GPS device to free dementia sufferers

A personal tracking device has been developed enabling Dementia sufferers more freedom while allowing their carers to know their whereabouts at all times.

The device, developed in Australia, is a waterproof global positioning system (GPS) global system for mobile communication (GSM) device that can be worn securely by the patient.

It also uses a Symbian Operating System (SOS), adjustable boundary alert technology and microphone, and requires mobile reception for the patient to be located quickly (in less than one minute) for the cost of a standard SMS message.

Lifehacker founder, Fiona Rymer, said with the ageing population in Australia, the incidence of dementia and dementia-related wandering had increased.

“Dementia-related wandering is stressful to carers and locating the missing person can be costly personally and financially for the carer and the community,” Rymer said in a statement.

“This issue is so prevalent that many carers know their local policeman on a first name basis. Carers mention times when helicopters have been used to locate their spouse who has dementia or their child who has autism.

"If they had been wearing a Lifetracker then the carer could have just sent an SMS to locate them within metres, within minutes.”

The boundary alert functions enables the carer to set a boundary for the patient which will then send the carer a message should the boundary be crossed, reducing the number of people that go missing.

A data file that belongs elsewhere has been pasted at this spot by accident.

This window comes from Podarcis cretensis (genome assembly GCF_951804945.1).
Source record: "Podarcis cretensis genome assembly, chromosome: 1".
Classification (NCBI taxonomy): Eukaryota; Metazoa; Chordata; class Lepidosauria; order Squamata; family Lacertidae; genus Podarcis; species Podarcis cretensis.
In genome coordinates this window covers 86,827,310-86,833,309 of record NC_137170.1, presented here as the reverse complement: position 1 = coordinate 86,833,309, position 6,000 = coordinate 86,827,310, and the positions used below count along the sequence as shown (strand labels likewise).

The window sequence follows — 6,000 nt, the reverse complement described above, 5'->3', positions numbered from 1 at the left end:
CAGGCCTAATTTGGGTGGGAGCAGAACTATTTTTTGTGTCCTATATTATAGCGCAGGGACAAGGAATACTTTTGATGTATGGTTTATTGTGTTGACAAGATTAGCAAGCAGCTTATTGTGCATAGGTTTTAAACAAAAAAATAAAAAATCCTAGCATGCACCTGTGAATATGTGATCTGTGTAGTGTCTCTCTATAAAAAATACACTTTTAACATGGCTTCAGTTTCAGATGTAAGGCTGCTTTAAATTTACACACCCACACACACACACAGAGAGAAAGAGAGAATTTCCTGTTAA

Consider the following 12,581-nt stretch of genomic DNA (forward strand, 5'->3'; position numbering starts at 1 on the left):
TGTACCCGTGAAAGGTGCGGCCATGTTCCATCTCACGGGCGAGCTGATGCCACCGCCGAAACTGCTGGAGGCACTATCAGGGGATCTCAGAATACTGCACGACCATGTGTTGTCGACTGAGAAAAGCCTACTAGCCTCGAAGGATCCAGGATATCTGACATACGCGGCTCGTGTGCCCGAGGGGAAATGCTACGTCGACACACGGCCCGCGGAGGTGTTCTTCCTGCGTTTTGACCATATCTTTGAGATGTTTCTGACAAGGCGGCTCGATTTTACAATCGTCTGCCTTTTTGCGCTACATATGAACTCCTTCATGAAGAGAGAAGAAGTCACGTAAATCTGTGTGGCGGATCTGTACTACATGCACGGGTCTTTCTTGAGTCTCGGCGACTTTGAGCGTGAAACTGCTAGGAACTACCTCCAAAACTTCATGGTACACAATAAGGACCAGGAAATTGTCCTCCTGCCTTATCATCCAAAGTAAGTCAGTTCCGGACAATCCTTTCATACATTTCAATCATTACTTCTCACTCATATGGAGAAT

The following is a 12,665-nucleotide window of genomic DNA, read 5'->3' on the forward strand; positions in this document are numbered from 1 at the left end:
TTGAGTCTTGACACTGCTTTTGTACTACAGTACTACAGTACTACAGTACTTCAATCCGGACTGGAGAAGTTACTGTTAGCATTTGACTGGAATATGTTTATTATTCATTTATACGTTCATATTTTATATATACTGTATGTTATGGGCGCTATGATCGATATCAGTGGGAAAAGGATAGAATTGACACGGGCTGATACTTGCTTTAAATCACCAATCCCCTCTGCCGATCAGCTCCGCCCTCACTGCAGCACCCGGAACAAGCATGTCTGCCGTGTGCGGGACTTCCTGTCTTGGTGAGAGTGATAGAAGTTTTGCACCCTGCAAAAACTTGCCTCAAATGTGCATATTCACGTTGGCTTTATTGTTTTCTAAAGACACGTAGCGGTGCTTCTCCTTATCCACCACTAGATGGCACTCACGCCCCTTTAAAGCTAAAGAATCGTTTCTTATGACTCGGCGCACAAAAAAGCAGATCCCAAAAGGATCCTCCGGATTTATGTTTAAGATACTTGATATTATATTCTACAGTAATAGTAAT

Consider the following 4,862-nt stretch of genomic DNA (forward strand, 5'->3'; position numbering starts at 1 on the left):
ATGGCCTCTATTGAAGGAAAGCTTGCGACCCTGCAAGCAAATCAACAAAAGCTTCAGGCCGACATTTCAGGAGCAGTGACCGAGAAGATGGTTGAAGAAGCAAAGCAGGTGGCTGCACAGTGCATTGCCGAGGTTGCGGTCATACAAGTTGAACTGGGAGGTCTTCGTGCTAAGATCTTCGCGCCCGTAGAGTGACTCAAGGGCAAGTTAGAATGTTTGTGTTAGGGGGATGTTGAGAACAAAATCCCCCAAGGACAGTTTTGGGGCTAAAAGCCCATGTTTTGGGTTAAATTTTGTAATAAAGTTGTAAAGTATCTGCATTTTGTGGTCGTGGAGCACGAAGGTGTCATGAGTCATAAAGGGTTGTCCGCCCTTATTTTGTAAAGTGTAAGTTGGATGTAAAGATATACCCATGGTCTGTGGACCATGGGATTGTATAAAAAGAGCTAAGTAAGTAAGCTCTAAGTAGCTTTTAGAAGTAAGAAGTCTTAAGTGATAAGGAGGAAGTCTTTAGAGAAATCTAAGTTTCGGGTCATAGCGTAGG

“The major benefit of Boundary Alert is that people suffering from dementia can more readily be cared for in low-care facilities or at home,” she said.

“The cost of replacing family carers with paid carers is estimated at $5.5 billion per annum and that's just the tip of the iceberg.”

Lifehacker is not the first tracking device used for patients with Dementia, with the Alzheimer's Association in 2009 developing a Web-based application to work with a number of mobile devices to track people who may wander off at some point during their illness.

The association’s Comfort Zone service is powered by Omnilink tracking services. It uses its FocalPoint tracking software and relies on GPS to find almost any location-enabled tracking device, which can then be used to monitor the location of an individual.

Follow Chloe Herrick on Twitter: @chloe_CW

Follow Computerworld Australia on Twitter: @ComputerworldAU

Copyright © 2011 IDG Communications, Inc.

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